The biggest beneficiary of Iowa's film tax credit boondoggle is in for more Iowa hospitality than he hoped for. Dennis Brouse faces up to 10 years in prison after a Polk County jury convicted him yesterday on a charge of "fraudulent practice" for claiming improper tax credits from the Iowa Film Program. He was acquitted on two other charges.
In happier times, Mr. Brouse had programs on up to 170 public TV stations, according to the Des Moines Register.
The prosecution charged that Mr. Brouse claimed inflated values for expenditures on films produced in Iowa. The state awarded him $9.2 million in transferable tax credits for the pretend spending, which he sold to investors at a discount for cash. From the Register's story:
Brouse made $3.1 million after his expenses were paid and he obtained the state’s “half-off” credits for filmmaking — before his productions were distributed, according to Iowa’s Department of Revenue.
He split the proceeds with tax credit broker Chad Witter, who faces trial next month on charges related to the program.
As I had speculated, the prosecution told the jury about pretend "sponsorship" expenses, including a $1 million expense that the "sponsor" claimed was so "grossly overvalued" that it refused to sign off on it.
The film credit program was touted as an "economic development" boon when it was voted into law over the "no" votes of only three of the 150 members of the Iowa legislature. Almost until the very end it received nothing but credulous Tiger Beat-style coverage from the Des Moines Register and other news outlets -- with one exception (CORRECTION: there was another). The Register's story tells whose economy was really developed:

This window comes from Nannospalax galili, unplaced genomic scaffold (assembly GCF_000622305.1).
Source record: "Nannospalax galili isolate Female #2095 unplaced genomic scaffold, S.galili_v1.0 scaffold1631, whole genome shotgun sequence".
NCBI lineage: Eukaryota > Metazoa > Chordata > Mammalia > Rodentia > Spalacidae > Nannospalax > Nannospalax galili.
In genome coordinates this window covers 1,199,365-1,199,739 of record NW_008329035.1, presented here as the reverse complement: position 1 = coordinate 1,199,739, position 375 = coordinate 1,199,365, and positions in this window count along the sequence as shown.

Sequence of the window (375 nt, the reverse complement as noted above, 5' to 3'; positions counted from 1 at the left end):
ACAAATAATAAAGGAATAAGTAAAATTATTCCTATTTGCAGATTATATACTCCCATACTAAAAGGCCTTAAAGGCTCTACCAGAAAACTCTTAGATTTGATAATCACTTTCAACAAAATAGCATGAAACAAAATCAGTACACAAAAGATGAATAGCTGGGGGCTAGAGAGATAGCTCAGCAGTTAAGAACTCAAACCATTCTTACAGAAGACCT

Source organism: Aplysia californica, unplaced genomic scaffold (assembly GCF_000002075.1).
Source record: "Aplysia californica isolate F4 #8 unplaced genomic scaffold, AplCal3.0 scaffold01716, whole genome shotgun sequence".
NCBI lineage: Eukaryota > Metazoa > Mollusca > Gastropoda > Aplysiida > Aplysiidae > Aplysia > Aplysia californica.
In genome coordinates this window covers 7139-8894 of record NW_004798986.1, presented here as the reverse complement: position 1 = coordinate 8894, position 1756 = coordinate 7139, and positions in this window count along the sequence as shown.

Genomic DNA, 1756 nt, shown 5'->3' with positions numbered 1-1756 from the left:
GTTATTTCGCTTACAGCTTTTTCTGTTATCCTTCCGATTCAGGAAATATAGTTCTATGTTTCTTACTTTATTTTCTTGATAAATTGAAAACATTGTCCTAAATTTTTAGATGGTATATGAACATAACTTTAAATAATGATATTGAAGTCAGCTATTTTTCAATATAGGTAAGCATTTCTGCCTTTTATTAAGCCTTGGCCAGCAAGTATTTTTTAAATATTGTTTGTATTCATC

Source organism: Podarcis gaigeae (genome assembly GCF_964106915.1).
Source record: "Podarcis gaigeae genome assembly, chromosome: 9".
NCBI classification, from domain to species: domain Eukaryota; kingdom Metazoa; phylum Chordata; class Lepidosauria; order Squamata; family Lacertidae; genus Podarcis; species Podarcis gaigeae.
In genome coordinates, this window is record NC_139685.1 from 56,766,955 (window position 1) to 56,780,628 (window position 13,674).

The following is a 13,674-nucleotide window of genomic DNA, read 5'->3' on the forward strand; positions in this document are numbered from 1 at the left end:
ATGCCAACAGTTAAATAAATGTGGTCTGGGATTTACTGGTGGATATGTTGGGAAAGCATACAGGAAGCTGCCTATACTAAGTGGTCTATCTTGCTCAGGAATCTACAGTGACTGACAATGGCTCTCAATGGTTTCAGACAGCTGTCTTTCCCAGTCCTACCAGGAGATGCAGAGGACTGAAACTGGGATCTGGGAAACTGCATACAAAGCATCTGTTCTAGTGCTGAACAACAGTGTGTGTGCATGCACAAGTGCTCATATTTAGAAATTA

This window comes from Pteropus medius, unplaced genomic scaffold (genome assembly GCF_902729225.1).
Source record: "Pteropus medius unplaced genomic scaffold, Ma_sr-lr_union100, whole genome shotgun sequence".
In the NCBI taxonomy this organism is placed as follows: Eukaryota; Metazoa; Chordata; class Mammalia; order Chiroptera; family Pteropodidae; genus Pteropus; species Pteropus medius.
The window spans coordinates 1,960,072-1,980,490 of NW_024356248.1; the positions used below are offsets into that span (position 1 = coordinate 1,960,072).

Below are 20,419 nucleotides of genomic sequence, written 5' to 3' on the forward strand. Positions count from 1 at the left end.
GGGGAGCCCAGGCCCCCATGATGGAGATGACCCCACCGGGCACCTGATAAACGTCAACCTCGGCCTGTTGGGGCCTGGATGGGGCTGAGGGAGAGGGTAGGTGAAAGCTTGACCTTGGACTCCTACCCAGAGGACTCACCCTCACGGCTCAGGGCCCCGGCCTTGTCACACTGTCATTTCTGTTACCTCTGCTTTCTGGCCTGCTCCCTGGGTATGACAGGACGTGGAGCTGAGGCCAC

Among the other purchases Brouse made before the film program collapsed: a Nebraska ranch for more than $566,000, bought in May 2009 just after $1 million in credits were transferred by the state.
Fortunately for Iowa, this $30-million plus boondoggle is dead. Unfortunately, this is only one of dozens of economic development credits that Iowa has, all operating in the shadows with little oversight, and almost none from outside media outlets. While the administration of the film credit program was spectacularly bad, it takes a leap of faith to believe that other programs that provide transferable or refundable tax credits to the well-connected and to politicians in the name of "affordable housing," "green energy" or "downtown redevelopment" are run carefully and accurately and claimed with complete honesty.
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